For Apple fans and many others who follow the tech industry, Appleís event in San Francisco to reveal details of the new iPad was highly anticipated. This is nothing new, as the brand has secured such a following that each release seems to cause a ridiculous frenzy both online and in stores. Do the specs of the latest and greatest iPad match all of the rumors that were swirling prior to yesterdayís event, or are there deviations? Keep reading to find out.
Before we get into its features, letís discuss the new iPadís name. No, itís not the iPad 3, nor the iPad HD. If not those, then what could it possibly be? As silly as it may sound, Apple is calling its newest tablet the ďnew iPadĒ or just ďiPadĒ. The choice is rather odd, considering we already had an iPad when the original was released. The iPad 3 would have been logical, or maybe the iPad 2S or HD. It should be interesting to see if the newest moniker causes some confusion for shoppers looking to purchase the tablet when it becomes officially available on March 16.
As for the design of the new iPad, itís pretty much the same as its predecessor and measures in at 9.5 inches tall by 7.3 inches wide by 0.37 inches thick. The tabletís weight checks in at approximately 1.5 pounds. Color choices are either black or white.
Moving on, if thereís a highlight to the new iPad, it is without a doubt its display. You would expect as much, considering that itís practically the most vital aspect of the tablet when it comes to not only visuals, but also interactivity. The new Retina display is described by Apple as the ďbest display ever on a mobile device.Ē Itís still 9.7 inches in size, but the displayís 2048 x 1536 resolution features quadruple the pixels found on the iPad 2 and a million more pixels than an HDTV. Text is sharper and colors are richer, making the new iPad perfect for reading virtual books and magazines, viewing photos, watching movies, browsing the Web, playing games, and much more.
Beyond the incredible display, Apple also improved the processor in the new iPad, giving you a dual-core A5X chip. A quad-core graphics processor is also onboard to help maximize the new displayís potential. The new 5-megapixel iSight camera is another improvement worth mentioning, as it allows to record HD video in full 1080p in addition to its photo-snapping capabilities. The front-facing camera, meanwhile, remains unchanged. The new iPadís 4G LTE support is sure to be another attractive factor for potential tablet shoppers who value speed. While the Siri personal assistant found on the latest iPhone has not been included in the new iPadís set of features, you do get voice dictation that will help you send a text, write an email, search the Web, and handle certain tasks in third-party apps.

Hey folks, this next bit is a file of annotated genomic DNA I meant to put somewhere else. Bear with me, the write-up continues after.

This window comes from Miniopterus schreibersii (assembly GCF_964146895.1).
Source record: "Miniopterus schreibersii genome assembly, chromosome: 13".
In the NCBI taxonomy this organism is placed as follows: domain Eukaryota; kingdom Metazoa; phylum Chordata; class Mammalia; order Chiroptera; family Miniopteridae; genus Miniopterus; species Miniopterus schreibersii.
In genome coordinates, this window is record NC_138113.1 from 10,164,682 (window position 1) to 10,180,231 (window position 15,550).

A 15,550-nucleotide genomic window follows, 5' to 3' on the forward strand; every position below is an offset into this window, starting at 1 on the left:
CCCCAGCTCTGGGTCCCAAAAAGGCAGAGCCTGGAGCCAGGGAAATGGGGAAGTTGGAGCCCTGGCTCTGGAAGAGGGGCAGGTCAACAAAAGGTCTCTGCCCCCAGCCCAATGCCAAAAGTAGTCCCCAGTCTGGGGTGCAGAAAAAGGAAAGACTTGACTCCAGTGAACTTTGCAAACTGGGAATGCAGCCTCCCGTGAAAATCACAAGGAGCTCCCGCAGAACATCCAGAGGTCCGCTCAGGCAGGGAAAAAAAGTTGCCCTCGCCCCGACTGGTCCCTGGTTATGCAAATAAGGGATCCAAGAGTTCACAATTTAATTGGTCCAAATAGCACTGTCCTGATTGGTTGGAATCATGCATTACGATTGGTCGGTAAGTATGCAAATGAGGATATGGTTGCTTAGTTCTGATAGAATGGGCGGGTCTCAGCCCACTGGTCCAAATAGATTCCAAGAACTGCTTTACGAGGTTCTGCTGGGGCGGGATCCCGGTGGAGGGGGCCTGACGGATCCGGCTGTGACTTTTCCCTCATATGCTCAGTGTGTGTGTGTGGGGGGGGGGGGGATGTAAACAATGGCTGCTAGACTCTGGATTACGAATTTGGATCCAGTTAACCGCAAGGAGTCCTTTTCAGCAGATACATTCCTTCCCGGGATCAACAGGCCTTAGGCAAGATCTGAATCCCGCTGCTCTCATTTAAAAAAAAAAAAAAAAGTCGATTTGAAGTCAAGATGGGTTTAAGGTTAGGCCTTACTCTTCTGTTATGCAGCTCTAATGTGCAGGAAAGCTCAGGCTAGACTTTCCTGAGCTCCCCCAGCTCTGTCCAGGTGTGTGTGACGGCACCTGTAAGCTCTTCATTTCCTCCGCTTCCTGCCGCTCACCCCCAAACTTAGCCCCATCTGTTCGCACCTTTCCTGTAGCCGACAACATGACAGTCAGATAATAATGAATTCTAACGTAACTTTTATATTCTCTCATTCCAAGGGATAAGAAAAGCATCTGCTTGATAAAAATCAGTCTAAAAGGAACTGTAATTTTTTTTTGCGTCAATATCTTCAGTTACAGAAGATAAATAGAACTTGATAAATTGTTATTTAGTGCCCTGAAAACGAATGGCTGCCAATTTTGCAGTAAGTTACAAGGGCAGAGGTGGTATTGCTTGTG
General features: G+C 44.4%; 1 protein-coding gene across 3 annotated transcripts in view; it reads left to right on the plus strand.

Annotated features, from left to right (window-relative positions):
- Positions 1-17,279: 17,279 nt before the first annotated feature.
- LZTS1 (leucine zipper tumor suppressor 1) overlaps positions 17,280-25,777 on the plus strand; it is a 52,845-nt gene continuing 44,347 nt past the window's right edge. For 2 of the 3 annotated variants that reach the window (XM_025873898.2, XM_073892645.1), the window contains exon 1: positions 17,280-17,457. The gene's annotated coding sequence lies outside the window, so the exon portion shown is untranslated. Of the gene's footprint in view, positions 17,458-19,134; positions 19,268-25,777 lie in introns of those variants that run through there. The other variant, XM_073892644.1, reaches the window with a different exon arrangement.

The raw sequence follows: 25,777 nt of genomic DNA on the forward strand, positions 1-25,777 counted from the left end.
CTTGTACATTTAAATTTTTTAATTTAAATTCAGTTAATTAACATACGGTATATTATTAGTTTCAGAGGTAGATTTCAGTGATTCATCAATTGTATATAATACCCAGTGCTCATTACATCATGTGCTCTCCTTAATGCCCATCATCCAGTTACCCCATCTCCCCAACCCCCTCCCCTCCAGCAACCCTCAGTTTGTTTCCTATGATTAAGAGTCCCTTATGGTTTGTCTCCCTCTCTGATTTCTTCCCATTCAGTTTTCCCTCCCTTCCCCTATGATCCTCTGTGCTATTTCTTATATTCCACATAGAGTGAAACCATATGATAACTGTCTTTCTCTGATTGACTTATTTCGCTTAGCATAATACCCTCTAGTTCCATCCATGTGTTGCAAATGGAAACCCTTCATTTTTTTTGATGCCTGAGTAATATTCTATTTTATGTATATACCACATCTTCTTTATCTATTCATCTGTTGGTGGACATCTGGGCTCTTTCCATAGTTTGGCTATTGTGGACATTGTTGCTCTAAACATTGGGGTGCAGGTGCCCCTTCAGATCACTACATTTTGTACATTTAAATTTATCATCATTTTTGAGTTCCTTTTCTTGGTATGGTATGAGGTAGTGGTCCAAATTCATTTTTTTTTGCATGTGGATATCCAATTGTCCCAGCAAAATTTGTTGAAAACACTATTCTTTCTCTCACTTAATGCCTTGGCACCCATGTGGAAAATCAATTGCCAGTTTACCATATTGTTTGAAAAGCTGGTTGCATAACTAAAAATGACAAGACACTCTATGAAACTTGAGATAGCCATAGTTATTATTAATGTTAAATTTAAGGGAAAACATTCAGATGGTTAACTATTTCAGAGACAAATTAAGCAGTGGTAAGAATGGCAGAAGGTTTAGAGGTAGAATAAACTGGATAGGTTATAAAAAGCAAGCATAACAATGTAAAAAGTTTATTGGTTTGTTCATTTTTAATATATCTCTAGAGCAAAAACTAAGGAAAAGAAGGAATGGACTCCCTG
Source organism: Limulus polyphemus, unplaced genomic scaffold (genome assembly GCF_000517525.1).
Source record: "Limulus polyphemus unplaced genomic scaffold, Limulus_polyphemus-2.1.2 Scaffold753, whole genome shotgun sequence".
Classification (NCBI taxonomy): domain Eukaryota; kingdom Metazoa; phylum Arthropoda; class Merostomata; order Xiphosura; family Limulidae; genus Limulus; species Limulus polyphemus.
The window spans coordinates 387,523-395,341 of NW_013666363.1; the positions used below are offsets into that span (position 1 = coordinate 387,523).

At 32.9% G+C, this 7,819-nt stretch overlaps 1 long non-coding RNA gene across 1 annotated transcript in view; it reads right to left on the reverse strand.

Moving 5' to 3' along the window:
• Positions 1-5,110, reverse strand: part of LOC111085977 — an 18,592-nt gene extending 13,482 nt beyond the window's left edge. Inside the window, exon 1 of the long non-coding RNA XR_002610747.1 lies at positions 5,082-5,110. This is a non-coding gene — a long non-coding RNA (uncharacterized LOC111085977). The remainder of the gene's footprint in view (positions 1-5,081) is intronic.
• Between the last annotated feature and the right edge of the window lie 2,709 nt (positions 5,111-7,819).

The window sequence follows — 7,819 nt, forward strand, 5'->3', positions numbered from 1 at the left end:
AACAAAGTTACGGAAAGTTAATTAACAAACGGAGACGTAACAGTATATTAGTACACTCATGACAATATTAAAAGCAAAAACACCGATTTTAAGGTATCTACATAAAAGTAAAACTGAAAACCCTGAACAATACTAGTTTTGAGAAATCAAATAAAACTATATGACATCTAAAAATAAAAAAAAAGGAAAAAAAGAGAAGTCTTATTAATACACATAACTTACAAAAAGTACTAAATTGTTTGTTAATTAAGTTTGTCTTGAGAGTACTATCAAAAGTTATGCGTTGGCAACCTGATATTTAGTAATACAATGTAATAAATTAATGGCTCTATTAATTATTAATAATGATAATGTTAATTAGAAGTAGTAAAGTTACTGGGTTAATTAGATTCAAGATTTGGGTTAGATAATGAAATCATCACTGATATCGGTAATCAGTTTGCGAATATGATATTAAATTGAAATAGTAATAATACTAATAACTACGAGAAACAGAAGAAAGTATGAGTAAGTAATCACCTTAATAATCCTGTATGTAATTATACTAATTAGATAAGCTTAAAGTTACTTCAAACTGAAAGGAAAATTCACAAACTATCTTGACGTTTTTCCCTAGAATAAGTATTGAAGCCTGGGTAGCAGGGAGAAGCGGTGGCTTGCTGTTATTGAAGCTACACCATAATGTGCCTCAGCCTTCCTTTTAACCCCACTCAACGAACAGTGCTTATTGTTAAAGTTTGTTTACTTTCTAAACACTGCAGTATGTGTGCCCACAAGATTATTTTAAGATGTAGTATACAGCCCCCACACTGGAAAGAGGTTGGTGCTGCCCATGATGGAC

The new iPad is now available for pre-order directly from Appleís website. Those who pre-order will receive the tablet on March 16, which is a good idea to avoid the long lines that will surely form outside of stores. The Wi-Fi model comes in your choice of 16GB, 32GB, or 64GB and retails for $499, $599, and $699, respectively. The Wi-Fi plus 4G model comes in 16GB, 32GB, and 64GB versions and retails for $629, $729, and $829, respectively.
Now that you know what the new iPad does have, letís discuss some of the previously rumored features that never came into fruition. For starters, the notion that the new iPad would get an A6 processor was squashed. The same holds true for a 128GB version to provide more storage. What about the design? The fact that the new iPad remains virtually the same is not all that surprising. Sure, some may have liked to see a bit of a changeup, but as the saying goes, ďif it ainít broke, donít fix it.Ē On that note, perhaps a lighter iPad could have been warranted, but when you consider its improvements in terms of the display, processor, and cameras, Apple was probably limited in its weight-cutting efforts.
The aforementioned omission of the Siri virtual assistant was undoubtedly unwanted news for some iPad followers, but the inclusion of voice dictation should lessen the sting a bit. Regarding the operating system, predictions of a new iPad running iOS 6 were debunked, as the tablet will come with iOS 5.1 instead.
So, with the new iPadís specs and release date finally revealed, is it worth spending your hard-earned cash on? If you donít have an iPad, then it definitely is. Heck, itís worth a shot even if you owned the original. Simply put, you wonít find a better tablet on the market. Yes, it is pricy, but you get what you pay for. iPad 2 owners, on the other hand, should probably stay put with their devices unless they find the new iPadís screen and 4G to be too tempting to pass up.
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